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Nimrods: Hunting, Authority, Identity

Pablo Mukherjee
The Modern Language Review
Vol. 100, No. 4 (Oct., 2005), pp. 923-939
Stable URL: http://www.jstor.org/stable/3737717
Page Count: 17
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Since scans are not currently available to screen readers, please contact JSTOR User Support for access. We'll provide a PDF copy for your screen reader.
Nimrods: Hunting, Authority, Identity
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Abstract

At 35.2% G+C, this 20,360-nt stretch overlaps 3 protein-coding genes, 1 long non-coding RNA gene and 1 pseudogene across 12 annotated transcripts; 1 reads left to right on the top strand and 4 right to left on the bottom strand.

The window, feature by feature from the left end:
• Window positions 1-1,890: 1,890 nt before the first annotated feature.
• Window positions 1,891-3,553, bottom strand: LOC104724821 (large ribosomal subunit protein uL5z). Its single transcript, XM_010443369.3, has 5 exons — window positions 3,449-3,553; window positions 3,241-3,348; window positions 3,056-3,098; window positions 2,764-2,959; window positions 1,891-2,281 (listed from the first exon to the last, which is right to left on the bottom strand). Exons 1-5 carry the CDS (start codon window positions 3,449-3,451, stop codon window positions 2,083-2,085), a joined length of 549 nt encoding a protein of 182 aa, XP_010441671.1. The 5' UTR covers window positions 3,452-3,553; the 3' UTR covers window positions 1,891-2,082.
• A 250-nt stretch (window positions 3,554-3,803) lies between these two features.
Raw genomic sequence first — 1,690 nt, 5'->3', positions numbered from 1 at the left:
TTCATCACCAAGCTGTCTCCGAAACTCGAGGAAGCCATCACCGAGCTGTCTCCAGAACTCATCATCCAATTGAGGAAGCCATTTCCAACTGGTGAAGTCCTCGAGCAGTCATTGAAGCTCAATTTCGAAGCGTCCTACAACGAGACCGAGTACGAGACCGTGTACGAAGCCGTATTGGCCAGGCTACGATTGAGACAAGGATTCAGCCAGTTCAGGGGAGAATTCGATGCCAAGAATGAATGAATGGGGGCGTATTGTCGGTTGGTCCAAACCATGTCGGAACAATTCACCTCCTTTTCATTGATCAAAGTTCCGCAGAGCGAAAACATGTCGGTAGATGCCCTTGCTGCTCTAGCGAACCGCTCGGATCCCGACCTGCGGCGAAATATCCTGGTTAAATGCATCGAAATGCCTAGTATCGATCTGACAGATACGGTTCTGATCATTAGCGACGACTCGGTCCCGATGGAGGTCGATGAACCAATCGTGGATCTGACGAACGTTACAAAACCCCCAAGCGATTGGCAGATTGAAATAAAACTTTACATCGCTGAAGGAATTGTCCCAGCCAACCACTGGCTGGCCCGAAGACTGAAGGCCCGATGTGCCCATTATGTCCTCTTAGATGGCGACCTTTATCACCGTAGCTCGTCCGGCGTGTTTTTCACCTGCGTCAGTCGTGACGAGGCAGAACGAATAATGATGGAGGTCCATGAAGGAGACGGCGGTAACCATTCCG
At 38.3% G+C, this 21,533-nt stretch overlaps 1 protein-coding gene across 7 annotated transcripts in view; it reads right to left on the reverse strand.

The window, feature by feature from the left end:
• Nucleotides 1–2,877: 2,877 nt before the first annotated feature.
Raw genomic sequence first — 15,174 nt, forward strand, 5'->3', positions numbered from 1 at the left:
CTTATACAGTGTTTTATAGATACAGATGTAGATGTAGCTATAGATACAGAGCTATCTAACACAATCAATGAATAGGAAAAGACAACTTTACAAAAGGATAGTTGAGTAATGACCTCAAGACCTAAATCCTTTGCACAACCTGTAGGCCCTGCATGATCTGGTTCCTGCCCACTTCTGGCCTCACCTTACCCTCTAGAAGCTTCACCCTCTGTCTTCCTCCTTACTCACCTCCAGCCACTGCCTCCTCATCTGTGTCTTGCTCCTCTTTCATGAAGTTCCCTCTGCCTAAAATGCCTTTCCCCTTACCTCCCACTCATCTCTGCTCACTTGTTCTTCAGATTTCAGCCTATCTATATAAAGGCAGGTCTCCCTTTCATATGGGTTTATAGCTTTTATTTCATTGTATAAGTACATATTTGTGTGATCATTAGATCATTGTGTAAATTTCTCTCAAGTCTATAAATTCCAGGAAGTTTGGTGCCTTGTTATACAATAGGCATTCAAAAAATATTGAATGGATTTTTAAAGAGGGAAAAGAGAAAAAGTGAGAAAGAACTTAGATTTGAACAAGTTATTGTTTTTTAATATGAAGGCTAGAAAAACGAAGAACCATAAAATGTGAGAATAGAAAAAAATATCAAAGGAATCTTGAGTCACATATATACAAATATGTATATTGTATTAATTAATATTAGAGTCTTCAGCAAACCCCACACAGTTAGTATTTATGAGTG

Why does the proposed ban on hunting-a seemingly marginal and anachronistic activity-by the ruling Labour government stir up such passion in twenty-first-century Britain? An examination of the current rhetoric about hunting shows the presence of deeply held ideas about tradition, authority, and 'Britishness'. This article argues that to understand the popularity and relevance of these ideas, one has to go back to nineteenth-century Britain, when domestic controversy about hunting was entwined with an imperial context. Examining authors as diverse as Charles Kingsley and George Lawrence, and a host of memoirs by nineteenth-century imperial hunters, the article suggests that it was the coexistence of domestic and imperial contexts that enabled nineteenth-century British hunting narratives to construct a complex and problematic sense of 'tradition', the effects of which are still evident today.

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